Digging Through Rubble for Hope

Mexico is Hit With Multiple Earthquakes in the Span of a Few Weeks



Rescue workers look at fellow workers searching for people under the rubble of a collapsed building after an earthquake hit Mexico City, Mexico September 19, 2017. REUTERS/Carlos Jasso TPX IMAGES OF THE DAY - RC11061A4450

Naeirika Neev

 For the second time in the span of two weeks, Mexico has been shaken by a 7.1 magnitude earthquake; this time in Puebla, a region of Central Mexico.

Schools, buildings and lives have fallen to rubble as rescue teams try to find warm bodies as the country mourns the dead. The death toll has climbed since yesterday and has reached 274 as of  Sep. 21st.

One rescue mission was among the piles of rubble that used to be a school where they believed 12-year-old Frida Sofia was trapped. People awaited for her fate to be known, but it was soon revealed that there was no Frida Sofia.

This kind of a phenomena is called the “unidentifiable victim effect” by sociologists. It happens because in the case of a tragedy like the one in Mexico people tend to focus on the fate of one person in particular, especially when that person is a child.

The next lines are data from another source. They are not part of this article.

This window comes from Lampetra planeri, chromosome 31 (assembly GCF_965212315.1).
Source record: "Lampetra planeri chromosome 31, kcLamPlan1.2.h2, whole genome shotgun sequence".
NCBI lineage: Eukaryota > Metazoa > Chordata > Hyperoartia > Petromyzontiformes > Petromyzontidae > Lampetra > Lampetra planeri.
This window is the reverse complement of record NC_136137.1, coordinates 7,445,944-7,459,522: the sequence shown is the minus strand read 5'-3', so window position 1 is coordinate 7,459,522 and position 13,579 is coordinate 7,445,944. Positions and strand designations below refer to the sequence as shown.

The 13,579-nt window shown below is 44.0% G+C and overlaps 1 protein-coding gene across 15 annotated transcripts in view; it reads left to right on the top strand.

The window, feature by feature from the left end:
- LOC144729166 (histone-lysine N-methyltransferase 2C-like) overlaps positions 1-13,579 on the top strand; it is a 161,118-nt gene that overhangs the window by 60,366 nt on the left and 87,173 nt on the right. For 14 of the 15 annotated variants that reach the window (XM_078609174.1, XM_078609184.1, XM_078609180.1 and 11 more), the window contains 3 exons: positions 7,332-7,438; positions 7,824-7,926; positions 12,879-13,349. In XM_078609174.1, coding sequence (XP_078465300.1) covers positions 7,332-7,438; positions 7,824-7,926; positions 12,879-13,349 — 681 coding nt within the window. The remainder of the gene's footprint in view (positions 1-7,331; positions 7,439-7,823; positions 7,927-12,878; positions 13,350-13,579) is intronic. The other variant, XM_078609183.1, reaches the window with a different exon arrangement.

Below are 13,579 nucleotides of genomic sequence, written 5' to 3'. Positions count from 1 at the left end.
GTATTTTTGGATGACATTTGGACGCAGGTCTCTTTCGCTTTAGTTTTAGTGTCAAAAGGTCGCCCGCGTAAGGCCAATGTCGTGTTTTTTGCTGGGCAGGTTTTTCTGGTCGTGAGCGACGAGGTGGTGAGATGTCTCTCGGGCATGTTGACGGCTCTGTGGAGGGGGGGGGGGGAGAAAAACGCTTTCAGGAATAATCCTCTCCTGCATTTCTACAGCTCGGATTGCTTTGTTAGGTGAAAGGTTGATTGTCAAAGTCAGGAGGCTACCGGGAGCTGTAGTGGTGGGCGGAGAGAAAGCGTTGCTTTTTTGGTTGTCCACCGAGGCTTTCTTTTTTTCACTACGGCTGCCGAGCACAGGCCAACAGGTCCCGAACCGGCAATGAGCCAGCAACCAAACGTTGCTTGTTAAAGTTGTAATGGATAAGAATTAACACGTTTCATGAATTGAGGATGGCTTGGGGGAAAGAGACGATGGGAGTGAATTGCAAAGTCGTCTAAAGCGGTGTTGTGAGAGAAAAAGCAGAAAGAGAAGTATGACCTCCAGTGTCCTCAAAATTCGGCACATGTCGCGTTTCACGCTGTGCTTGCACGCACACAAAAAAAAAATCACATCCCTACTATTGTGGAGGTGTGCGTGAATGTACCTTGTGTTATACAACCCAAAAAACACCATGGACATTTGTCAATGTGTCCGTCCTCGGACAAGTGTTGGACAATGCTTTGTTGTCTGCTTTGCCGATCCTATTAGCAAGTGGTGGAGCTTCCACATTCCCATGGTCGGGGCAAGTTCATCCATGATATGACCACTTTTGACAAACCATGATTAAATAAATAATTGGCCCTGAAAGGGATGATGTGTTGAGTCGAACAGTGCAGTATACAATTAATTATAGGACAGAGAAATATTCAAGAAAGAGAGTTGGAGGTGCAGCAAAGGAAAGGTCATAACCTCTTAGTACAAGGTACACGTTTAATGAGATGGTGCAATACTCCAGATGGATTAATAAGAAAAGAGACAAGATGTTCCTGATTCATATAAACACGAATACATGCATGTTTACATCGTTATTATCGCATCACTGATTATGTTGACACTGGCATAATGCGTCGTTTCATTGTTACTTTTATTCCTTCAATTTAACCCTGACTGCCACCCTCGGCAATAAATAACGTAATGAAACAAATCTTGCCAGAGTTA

48 hours later it was reported that all students have been accounted for, but 19 children and 6 adults were dead.

As unfortunate as natural disasters are, hard times sometimes bring out the best in humanity. The people of Mexico came together to help the rescue mission, donate food and provide for those who lost their homes.

The people alone have established a number of clinics and centers to help those in need. Hospitals and other medical centers are offering services free of charge.

While people were still mourning the hundreds of lost lives, two more earthquakes shook the southern regions of Mexico. A 6.1 magnitude earthquake hit Oaxaca state near Matias Romero on Saturday, the 23rd, followed by another 4.5 magnitude shake near the same region.

Rescue missions continue to find survivors and the nation holds onto hope.